TU Vienna > Computer Graphics > Algorithms and Programming Methodology > Research

SSI is a basic problem in CAGD, it is stated very simply: *Given are two
surfaces in R ^{3}, compute all parts of the intersection curve.*
If two surfaces intersect, the result will be either a set of isolated
points, a set of curves, a set of overlapping surfaces or any combination
of these cases. Because exact solutions can be found only for some special
surface classes, approximation methods are used for the general case. We
introduce a fast algorithm for computing an inclusion of the intersection
curve of two general parametric surfaces.

Each surface is defined as:

*Equation: Surface definition.*

where U, V are intervals in R. The coordinate functions map a rectangular parameter domain to object space. It is only assumed that these functions are continuous in the whole domain and that the partial derivatives exist and are continuous, too.

The subdivision algorithm we introduce follows a divide-and-conquer-approach. It avoids loss of any parts of the intersection curve by using safe bounding volumes for all parts (patches) of the surfaces. For each pair of patches, it first checks for intersection of bounding volumes. If two bounding volumes intersect, it splits one patch, and treats all new pairs recursively until a predefined termination condition is satisfied (patches are divided alternately). Interval Arithmetic is used for all critical operations to achieve a robust algorithm.

Using bounding volumes instead of simple approximations guarantees, that all intersection points are detected. The following figures show this for the 2d-case: The (linear) approximations for the curves do not intersect while the bounding boxes enclose all intersection points.

*Figure: Comparison of linear approximations and bounding volumes.*

The algorithm provides two kinds of results. First, it returns in object space a set of intersections of bounding volumes. Secondly it provides for both parameter domains a collection of rectangular pieces supporting the curve.

*Figure: Inclusions for the intersection curves in object space (left) and in both parameter domains (middle and right).*

The major operations are computing bounding volumes for surface-parts, testing whether two bounding volumes intersect and computing the intersection of two bounding volumes.

*Figure: Comparison of an AABB and a parallelogram.*

We construct with the help of intervals of the partial derivatives and the mean value theorem of differential calculus a tight enclosure for the patch. Each parallelepiped containing this enclosure is a bounding volume for the patch.

A detailed description of this method can be found in [98:1], [99:1], and [99:4].

Two convex polyhedra do not intersect if and only if there exists a separating plane which is either parallel to a face of one polyhedron or which is parallel to at least one edge of each polyhedron.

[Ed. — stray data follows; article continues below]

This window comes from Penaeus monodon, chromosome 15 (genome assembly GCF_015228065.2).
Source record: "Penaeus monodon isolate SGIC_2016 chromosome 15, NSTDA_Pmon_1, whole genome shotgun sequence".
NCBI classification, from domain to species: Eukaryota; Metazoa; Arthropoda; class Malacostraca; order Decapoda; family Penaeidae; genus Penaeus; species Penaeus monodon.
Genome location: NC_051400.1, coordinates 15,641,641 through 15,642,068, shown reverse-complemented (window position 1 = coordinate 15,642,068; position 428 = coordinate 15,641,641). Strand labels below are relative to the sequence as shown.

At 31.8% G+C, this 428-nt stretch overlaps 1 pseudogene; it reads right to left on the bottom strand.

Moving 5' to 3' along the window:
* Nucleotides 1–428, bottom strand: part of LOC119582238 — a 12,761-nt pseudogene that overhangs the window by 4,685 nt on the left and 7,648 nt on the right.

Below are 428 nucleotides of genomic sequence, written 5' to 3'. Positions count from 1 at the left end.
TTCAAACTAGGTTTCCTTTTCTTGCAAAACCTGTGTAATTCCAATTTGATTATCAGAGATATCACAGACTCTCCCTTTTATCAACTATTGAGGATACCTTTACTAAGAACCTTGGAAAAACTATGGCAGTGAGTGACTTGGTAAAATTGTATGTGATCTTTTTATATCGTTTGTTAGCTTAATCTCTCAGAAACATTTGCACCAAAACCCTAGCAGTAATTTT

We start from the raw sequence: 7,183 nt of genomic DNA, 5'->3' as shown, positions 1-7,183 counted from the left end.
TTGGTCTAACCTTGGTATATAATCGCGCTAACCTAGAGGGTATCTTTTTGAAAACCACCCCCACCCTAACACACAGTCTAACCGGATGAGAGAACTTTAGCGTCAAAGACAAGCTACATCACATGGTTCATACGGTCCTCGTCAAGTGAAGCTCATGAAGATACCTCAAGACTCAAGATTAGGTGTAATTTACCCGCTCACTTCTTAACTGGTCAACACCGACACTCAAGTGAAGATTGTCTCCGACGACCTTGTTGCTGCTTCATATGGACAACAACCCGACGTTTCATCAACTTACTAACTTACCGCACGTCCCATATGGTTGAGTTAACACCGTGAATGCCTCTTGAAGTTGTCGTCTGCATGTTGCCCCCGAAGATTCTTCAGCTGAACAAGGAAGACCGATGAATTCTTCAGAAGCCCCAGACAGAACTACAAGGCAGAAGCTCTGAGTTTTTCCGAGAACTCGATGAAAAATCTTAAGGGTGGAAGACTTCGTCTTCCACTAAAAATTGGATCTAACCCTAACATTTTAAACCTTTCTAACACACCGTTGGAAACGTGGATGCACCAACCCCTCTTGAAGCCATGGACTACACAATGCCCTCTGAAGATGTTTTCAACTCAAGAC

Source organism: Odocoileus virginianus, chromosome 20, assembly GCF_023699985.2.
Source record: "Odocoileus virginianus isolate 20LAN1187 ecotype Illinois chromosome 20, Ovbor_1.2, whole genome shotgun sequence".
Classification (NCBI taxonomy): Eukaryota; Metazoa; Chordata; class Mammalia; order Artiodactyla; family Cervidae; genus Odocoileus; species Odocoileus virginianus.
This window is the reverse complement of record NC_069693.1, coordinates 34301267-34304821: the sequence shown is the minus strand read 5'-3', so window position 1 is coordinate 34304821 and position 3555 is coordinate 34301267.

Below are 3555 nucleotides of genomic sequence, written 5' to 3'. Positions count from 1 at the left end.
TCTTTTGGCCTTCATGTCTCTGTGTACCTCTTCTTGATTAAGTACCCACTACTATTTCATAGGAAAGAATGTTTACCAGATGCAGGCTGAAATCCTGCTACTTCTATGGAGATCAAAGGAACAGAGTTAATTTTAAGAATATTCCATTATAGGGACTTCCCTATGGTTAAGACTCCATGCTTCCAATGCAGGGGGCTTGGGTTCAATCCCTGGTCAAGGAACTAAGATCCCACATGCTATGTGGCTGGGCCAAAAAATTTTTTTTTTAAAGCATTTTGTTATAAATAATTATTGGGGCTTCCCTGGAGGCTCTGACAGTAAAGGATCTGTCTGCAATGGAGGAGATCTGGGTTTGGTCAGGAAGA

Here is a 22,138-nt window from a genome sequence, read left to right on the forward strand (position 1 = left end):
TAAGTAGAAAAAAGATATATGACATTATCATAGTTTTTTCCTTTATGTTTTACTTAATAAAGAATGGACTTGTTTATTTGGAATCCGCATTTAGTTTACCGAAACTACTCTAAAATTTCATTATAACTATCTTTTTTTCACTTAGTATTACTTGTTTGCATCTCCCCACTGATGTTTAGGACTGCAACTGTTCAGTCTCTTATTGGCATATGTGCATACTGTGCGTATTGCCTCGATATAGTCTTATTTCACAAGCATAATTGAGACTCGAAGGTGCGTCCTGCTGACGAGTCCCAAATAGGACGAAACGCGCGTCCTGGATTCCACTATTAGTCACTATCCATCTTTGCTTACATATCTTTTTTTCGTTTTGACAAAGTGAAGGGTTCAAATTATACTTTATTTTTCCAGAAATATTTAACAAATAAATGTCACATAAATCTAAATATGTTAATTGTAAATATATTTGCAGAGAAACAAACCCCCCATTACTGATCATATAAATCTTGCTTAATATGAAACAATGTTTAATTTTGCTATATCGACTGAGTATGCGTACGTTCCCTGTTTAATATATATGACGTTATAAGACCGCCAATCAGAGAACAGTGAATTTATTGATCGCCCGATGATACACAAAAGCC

For a detailed description see [98:1] and [99:1]. A second (slower) method for the intersection test, which relies on edge-face intersection tests, can be found in [99:1] and [99:2].

The algorithm stops if a predefined termination condition is satisfied. We get pairs of intersecting bounding volumes containing patches which (possibly) intersect. For each pair we compute the intersection volume, which is an inclusion for the intersection curve of this two patches. The set of bounding volume intersections is an inclusion for the intersection curve of the original surfaces.

We can avoid finding an exact solution for the intersection of two parallelepipeds by computing just an inclusion for the intersection volume, too. A solution bounded to parallelepipeds can be found in [99:1] and [99:2].

*Figure: Calculating parts of a surface which definitely do not intersect with a parallelepiped enclosing a second patch.*

For each corner point we get a linear interval equation and as solution a line in parameter space, which separates the parameter domain of the patch into three regions:

- One region definining all points of the patch which definitely lie on the same side as the corner point,
- one region defining all points which possibly lie inside the slab, and
- one region defining all points of the patch which definitely lie on the other side of the slab.

*Figure: Original domain, triangular cut-offs, and reduced domain.*

The basic algorithm needs only to be modified slightly: We add the
`cutDomain`-operation, which reduces one surface (and the corresponding
domain) against the bounding volume of the other surface.

These improvements are introduced in [99:1] and [99:4].

The computation of Tripipeds and the modified intersection algorithm can be found in [99:3].

The best performance shows the hybrid algorithm with `cutDomain`-
operation. A factor of up to ten and even more can be achieved, depending
on the surfaces and termination condition.
For some examples see results
(warning: this page contains a couple of pictures!).

`asia`-Source code (under GNU Public License) will be available by ftp on this
page as soon as possible.
If you are interested in a **very preliminary version** (German
comments, lots of debug-code), please contact
huber @ads.tuwien.ac.at.

If you have any suggestions, corrections or additions with regard to our web pages, please send an e-mail to webmaster @ads.tuwien.ac.at. Last modification: E. Huber, 1999-Jun-15